Showing posts with label stolen gods. Show all posts
Showing posts with label stolen gods. Show all posts

December 14, 2020

Voluntary Restitution of Indian Annapurna, the Hindu Goddess of food and nourishment, by University of Regina in Canada.

Image Credit:  Dona Hall, courtesy of MacKenzie Art Gallery
Figure of Annapoorna (Benares, India, 18th century),
artist unknown, stone, 17.30 x 9.90 x 4.90 cm.

An 18th-century murti of the Hindu goddess Annapurna, which was stolen from India over a century ago, will be returning home soon from Canada. Upon the discovery that one of the idols in their collection had been stolen from a shrine in Varanasi, India, the Mackenzie Art Gallery at the University of Regina in Saskatchewan reached out to officials in India to discuss restitution. 

The statue has been in the university’s possession since 1936 when it was donated by Norman MacKenzie, the namesake of the university's gallery. The sculpture remained unquestioned until 2019 when artist Divya Mehra was invited to host a solo exhibition at the Gallery. 

While doing research for her exhibition at the MacKenzie Art Gallery at the University of Regina in Saskatchewan, Divya Mehra discovered the statue’s illicit origin. Her exhibition, entitled, From India to Canada and Back to India (There Is Nothing I Can Possess Which You Cannot Take Away), "unravels the West’s obsession with simultaneously defining and consuming the histories and identities of other cultures. In this collection of reproduced, misclassified, staged, and stolen cultural property, Mehra deftly and playfully navigates complex networks of colonial entitlement, popular culture, art history, sacred objects, exotic adventurism, and novelty."

It was through her research in the university archives that she discovered the notes from Norman MacKenzie’s trip to India in 1913 which revealed that the idol had been stolen from a small sanctuary along the Ganges, procured indirectly at the behest of MacKenzie. At the time the sculpture was accessioned into the museum's art collection the idol was misclassified as a representation of the god Vishnu and continued to be labelled as such until Mehra began her research.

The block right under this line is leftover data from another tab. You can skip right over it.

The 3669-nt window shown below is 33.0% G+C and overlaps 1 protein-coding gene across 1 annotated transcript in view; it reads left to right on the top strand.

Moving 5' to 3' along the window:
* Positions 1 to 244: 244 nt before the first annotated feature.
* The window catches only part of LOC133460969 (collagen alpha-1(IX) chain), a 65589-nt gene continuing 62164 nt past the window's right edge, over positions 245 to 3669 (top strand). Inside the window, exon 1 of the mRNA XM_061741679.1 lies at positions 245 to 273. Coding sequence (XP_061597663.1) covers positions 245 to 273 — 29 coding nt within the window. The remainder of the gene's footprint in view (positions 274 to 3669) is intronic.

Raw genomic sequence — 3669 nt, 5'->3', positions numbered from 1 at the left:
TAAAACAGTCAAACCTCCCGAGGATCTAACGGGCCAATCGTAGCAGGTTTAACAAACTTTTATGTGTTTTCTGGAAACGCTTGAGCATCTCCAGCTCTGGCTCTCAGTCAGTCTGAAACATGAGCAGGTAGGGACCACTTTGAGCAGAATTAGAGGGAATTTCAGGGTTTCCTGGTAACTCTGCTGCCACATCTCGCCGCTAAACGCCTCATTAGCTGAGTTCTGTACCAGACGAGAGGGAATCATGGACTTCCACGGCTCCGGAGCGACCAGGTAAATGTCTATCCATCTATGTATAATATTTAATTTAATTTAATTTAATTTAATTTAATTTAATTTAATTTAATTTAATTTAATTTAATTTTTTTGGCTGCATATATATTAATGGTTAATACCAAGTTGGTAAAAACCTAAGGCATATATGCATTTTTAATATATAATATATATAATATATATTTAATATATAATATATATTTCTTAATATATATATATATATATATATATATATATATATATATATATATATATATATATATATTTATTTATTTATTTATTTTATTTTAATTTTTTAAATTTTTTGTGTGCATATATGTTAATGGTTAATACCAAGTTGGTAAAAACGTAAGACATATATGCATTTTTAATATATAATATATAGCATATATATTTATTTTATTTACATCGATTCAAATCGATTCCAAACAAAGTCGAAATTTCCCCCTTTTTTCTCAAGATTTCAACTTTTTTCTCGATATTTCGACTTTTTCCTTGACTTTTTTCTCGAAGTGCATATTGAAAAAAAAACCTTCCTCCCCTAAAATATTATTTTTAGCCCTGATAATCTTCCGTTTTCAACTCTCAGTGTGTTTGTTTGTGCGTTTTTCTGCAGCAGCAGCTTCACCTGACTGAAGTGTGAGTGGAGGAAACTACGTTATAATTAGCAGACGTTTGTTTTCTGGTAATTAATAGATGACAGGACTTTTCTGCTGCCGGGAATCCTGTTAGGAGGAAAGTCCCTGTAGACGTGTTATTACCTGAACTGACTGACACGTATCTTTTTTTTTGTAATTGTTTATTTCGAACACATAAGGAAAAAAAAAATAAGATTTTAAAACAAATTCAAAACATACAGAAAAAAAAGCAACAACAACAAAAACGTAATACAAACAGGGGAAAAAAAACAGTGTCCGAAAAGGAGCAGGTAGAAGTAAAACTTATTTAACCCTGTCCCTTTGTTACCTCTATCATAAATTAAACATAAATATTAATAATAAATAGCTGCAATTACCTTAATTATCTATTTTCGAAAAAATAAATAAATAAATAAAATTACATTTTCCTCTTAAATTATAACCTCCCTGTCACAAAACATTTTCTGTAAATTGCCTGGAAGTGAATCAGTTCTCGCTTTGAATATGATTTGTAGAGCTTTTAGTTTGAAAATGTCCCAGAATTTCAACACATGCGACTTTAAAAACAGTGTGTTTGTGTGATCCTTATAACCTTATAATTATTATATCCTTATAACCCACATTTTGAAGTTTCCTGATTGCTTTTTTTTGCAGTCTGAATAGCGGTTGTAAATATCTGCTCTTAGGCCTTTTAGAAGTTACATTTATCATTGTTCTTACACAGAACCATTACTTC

When  Mehra recognized that the clearly female sculpture was not Vishnu, she consulted with Dr. Siddhartha V. Shah, curator of South Asian Art at the Peabody Essex Museum who revealed that the deity depicted was in fact Annapurna, also known as the Queen of Benares and Hindu goddess of food and nourishment. Upon the discovery of the illicit origins of the artefact the artist approached John Hampton, interim CEO and Executive Director of the MacKenzie Art Gallery, regarding restitution.  The university then took the steps to reach out to the High Commission of India to discuss the sacred object's return. 

The proactive and voluntary repatriation of an artefact is quite unusual in the museum world, with repatriation often taking years of legal discussions and cultural diplomacy between the cultural institution and the aggrieved nation. Mr. Ajay Bisaria, High Commissioner of India commented that "the move to voluntarily repatriate such cultural treasures shows the maturity and depth of India-Canada relations".

The repatriation ceremony was held virtually on November 19th, with attendees from the High Commission of India, Global Affairs Canada, Canada Border Services Agency, the University of Regina, and the MacKenzie Art Gallery. Dr. Thomas Chase, Interim President and Vice-Chancellor of the University of Regina stated during the ceremony that "as a university we have a responsibility to right historical wrongs and help overcome the damaging legacy of colonialism wherever possible...repatriating this statue does not atone for the wrong that was done a century ago, but it is an appropriate and important act today. I am thankful to the MacKenzie Art Gallery, the Indian High Commission, and the Department of Canadian Heritage for their roles in making it possible."

Image Credit: University of Regina
Screenshot from Repatriation Ceremony